Evocative read: “Behind the Scenes at the Museum” by Kate Atkinson

This latest book in my Book Club reading, now we are in Stage 3 Lockdown in Victoria, has been too close to home. I say that because the main character, Ruby Lennox is conceived and born just months before I was in 1952.

She is the youngest of 3 sisters, I was the eldest. Both our parents hate each other. In a truly wonderful example of “show, don’t tell” the author creates the atmosphere of the 1950s – the impact of living in the wake of WWII and the poverty of the majority of society.

My Mother Phyllis May Thomas
My Father William Charles Reed

Both my parents served in WWII. They married in December 1951 after meeting at a dance two weeks before.

Bill & Phyllis Reed with Me (Baby)
My Family – Phyllis & Bill – My Sisters Pam and Cathy – Me at Rear

The main character Ruby, marries an Italian. In my family my youngest sister married the Italian. I married the Scot, born in London in 1943.

The author, Kate Atkinson flips back and forth to the early life of mother, grandmother and mother. Interestingly, she achieves this in the form of footnotes which can last a few pages to a whole chapter.

She also covers the maternal males who endure unspeakable challenges during WWI and WWII.

My father served in New Guinea in WWII. My mother worked in a munitions factory and then in the Army, driving the Sergeant around in a Jeep!

They were 41 and 30 when they married. He was divorced and that is another story of dysfunction due to the war.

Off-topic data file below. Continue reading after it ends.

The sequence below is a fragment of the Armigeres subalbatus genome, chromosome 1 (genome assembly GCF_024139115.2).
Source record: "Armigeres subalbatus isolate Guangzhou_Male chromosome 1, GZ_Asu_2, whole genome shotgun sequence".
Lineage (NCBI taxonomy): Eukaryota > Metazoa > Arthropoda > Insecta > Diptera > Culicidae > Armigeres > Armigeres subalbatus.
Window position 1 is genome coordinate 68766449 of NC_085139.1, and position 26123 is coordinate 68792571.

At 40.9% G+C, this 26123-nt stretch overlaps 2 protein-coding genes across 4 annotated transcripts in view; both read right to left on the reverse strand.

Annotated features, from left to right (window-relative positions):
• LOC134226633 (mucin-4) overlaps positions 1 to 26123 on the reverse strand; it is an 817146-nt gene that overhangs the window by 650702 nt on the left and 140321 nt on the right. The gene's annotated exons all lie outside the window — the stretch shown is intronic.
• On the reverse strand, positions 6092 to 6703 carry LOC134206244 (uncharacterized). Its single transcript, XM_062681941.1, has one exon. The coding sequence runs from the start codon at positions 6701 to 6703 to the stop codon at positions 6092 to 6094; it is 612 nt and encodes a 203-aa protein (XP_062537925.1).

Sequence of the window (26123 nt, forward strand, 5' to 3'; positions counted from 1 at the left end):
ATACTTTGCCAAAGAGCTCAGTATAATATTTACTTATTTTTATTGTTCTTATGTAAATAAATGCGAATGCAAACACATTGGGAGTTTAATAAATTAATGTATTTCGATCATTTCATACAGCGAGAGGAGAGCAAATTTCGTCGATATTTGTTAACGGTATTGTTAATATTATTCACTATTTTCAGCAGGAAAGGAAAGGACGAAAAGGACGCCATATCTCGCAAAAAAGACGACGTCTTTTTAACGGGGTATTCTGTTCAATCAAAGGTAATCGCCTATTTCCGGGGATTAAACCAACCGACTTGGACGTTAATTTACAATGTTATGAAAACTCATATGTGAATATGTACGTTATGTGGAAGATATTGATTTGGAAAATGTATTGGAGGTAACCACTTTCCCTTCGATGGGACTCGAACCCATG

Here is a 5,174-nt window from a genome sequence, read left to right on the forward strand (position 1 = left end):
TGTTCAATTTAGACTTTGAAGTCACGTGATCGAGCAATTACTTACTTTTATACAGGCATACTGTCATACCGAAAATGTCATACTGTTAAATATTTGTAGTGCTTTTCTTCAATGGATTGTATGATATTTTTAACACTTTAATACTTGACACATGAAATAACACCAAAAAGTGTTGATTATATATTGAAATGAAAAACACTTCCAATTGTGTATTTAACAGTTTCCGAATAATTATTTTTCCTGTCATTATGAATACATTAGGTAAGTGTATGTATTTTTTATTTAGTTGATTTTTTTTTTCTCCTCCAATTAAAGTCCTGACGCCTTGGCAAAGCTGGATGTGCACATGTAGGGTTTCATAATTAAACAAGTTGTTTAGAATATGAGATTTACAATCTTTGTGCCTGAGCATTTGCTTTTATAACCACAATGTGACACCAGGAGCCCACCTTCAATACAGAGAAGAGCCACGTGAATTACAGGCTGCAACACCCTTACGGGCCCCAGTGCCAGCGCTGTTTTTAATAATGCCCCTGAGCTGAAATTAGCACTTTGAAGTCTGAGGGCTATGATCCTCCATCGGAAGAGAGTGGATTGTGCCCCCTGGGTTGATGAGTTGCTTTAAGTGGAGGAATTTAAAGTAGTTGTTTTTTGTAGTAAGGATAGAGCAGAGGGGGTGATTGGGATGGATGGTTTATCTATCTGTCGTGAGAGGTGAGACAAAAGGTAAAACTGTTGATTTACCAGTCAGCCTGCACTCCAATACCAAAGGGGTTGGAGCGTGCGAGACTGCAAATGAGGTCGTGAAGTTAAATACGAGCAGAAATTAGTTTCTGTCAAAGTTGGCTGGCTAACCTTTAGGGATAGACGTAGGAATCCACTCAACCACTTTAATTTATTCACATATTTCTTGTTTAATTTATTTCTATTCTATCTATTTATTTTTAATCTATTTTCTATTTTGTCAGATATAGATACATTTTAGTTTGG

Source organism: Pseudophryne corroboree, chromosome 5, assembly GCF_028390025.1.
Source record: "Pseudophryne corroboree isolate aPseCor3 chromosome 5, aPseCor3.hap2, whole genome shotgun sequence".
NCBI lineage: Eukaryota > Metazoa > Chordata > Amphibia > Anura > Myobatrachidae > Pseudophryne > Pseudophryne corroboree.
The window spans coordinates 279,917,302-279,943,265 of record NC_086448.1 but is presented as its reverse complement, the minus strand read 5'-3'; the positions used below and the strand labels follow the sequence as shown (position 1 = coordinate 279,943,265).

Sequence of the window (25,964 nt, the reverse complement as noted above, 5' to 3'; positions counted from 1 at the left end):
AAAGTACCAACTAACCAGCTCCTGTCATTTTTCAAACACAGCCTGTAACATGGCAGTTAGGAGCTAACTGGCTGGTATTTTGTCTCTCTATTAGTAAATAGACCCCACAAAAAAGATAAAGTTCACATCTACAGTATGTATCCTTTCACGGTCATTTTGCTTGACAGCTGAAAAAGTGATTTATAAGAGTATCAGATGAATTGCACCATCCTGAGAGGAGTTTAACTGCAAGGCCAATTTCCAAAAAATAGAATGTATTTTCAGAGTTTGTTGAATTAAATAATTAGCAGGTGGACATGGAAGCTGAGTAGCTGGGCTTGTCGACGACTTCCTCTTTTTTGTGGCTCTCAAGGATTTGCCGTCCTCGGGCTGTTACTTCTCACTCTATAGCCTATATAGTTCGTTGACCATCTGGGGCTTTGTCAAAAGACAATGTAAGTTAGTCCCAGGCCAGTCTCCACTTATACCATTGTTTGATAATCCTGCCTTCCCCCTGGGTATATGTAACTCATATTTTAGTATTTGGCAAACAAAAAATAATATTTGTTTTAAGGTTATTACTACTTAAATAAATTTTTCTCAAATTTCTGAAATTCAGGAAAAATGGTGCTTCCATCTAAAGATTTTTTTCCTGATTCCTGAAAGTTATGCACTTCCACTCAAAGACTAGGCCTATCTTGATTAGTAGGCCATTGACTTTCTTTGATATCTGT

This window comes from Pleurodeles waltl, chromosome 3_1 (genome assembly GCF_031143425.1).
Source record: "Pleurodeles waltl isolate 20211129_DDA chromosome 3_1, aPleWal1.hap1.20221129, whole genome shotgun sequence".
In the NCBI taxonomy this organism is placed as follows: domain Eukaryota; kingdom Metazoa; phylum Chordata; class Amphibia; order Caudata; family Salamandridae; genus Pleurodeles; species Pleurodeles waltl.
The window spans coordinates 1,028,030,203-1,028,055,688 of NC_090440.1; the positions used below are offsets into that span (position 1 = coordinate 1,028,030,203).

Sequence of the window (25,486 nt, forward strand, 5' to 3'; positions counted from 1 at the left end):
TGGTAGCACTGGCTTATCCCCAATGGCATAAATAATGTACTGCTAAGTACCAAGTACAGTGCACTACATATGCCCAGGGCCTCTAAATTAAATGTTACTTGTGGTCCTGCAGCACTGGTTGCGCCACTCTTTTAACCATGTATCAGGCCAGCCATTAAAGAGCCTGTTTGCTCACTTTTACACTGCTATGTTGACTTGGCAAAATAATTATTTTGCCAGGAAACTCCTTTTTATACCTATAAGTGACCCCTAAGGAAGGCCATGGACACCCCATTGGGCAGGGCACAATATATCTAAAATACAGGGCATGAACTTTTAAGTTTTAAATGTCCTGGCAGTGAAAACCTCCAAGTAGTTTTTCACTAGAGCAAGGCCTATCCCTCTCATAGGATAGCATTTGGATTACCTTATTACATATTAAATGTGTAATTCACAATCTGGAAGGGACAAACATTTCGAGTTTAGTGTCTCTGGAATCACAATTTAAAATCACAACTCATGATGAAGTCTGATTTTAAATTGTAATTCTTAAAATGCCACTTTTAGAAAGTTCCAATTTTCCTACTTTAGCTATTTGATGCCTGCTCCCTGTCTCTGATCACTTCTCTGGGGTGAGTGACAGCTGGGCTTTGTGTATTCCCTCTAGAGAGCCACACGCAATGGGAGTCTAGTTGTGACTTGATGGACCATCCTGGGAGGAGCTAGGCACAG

Even though Kate Atkinsons’s novel is set in York, Yorkshire there were many relatable aspects, probably because my mother was the daughter of an English woman and a Welsh man. There is a whole other story to this.

Kate Atkinson is a remarkable author and I would highly recommend this book.


  1. Yes, I struggled for the first couple of chapters, her writing was so evocative! She certainly mastered “show, don’t tell” in her style. I don’t know if any of the story is autobiographical, but what a wonderful way to tell a family history.

    Liked by 1 person

Leave a Reply

Please log in using one of these methods to post your comment:

WordPress.com Logo

You are commenting using your WordPress.com account. Log Out /  Change )

Google photo

You are commenting using your Google account. Log Out /  Change )

Twitter picture

You are commenting using your Twitter account. Log Out /  Change )

Facebook photo

You are commenting using your Facebook account. Log Out /  Change )

Connecting to %s

This site uses Akismet to reduce spam. Learn how your comment data is processed.